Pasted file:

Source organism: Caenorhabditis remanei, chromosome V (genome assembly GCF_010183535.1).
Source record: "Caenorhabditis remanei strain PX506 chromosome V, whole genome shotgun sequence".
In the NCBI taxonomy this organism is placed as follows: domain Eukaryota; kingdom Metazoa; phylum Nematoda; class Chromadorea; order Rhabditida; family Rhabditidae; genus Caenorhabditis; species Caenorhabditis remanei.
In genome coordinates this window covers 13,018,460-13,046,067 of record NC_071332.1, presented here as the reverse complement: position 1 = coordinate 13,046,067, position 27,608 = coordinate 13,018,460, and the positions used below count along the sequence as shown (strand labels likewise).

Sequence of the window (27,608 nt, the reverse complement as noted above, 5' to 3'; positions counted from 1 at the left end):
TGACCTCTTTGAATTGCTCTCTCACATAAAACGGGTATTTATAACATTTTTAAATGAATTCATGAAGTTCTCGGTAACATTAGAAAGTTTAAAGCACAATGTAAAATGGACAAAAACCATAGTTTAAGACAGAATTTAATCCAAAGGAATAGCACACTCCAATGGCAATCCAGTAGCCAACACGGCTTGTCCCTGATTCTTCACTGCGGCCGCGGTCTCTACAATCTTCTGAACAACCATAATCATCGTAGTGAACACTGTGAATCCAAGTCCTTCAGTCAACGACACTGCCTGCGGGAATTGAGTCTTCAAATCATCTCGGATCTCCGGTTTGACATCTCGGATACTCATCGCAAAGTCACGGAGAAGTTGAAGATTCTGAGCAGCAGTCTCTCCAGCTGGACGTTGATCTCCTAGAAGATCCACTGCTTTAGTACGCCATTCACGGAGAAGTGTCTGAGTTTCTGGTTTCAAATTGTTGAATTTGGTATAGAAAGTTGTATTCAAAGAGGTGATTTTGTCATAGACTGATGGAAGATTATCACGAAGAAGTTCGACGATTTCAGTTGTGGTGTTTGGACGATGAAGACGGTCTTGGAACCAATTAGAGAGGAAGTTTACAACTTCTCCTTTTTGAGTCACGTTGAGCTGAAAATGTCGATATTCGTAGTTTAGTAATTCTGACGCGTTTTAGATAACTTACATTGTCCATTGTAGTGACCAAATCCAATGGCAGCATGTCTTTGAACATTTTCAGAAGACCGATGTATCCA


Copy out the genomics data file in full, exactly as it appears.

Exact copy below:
Source organism: Caenorhabditis remanei, chromosome V (genome assembly GCF_010183535.1).
Source record: "Caenorhabditis remanei strain PX506 chromosome V, whole genome shotgun sequence".
In the NCBI taxonomy this organism is placed as follows: domain Eukaryota; kingdom Metazoa; phylum Nematoda; class Chromadorea; order Rhabditida; family Rhabditidae; genus Caenorhabditis; species Caenorhabditis remanei.
In genome coordinates this window covers 13,018,460-13,046,067 of record NC_071332.1, presented here as the reverse complement: position 1 = coordinate 13,046,067, position 27,608 = coordinate 13,018,460, and the positions used below count along the sequence as shown (strand labels likewise).

Sequence of the window (27,608 nt, the reverse complement as noted above, 5' to 3'; positions counted from 1 at the left end):
TGACCTCTTTGAATTGCTCTCTCACATAAAACGGGTATTTATAACATTTTTAAATGAATTCATGAAGTTCTCGGTAACATTAGAAAGTTTAAAGCACAATGTAAAATGGACAAAAACCATAGTTTAAGACAGAATTTAATCCAAAGGAATAGCACACTCCAATGGCAATCCAGTAGCCAACACGGCTTGTCCCTGATTCTTCACTGCGGCCGCGGTCTCTACAATCTTCTGAACAACCATAATCATCGTAGTGAACACTGTGAATCCAAGTCCTTCAGTCAACGACACTGCCTGCGGGAATTGAGTCTTCAAATCATCTCGGATCTCCGGTTTGACATCTCGGATACTCATCGCAAAGTCACGGAGAAGTTGAAGATTCTGAGCAGCAGTCTCTCCAGCTGGACGTTGATCTCCTAGAAGATCCACTGCTTTAGTACGCCATTCACGGAGAAGTGTCTGAGTTTCTGGTTTCAAATTGTTGAATTTGGTATAGAAAGTTGTATTCAAAGAGGTGATTTTGTCATAGACTGATGGAAGATTATCACGAAGAAGTTCGACGATTTCAGTTGTGGTGTTTGGACGATGAAGACGGTCTTGGAACCAATTAGAGAGGAAGTTTACAACTTCTCCTTTTTGAGTCACGTTGAGCTGAAAATGTCGATATTCGTAGTTTAGTAATTCTGACGCGTTTTAGATAACTTACATTGTCCATTGTAGTGACCAAATCCAATGGCAGCATGTCTTTGAACATTTTCAGAAGACCGATGTATCCA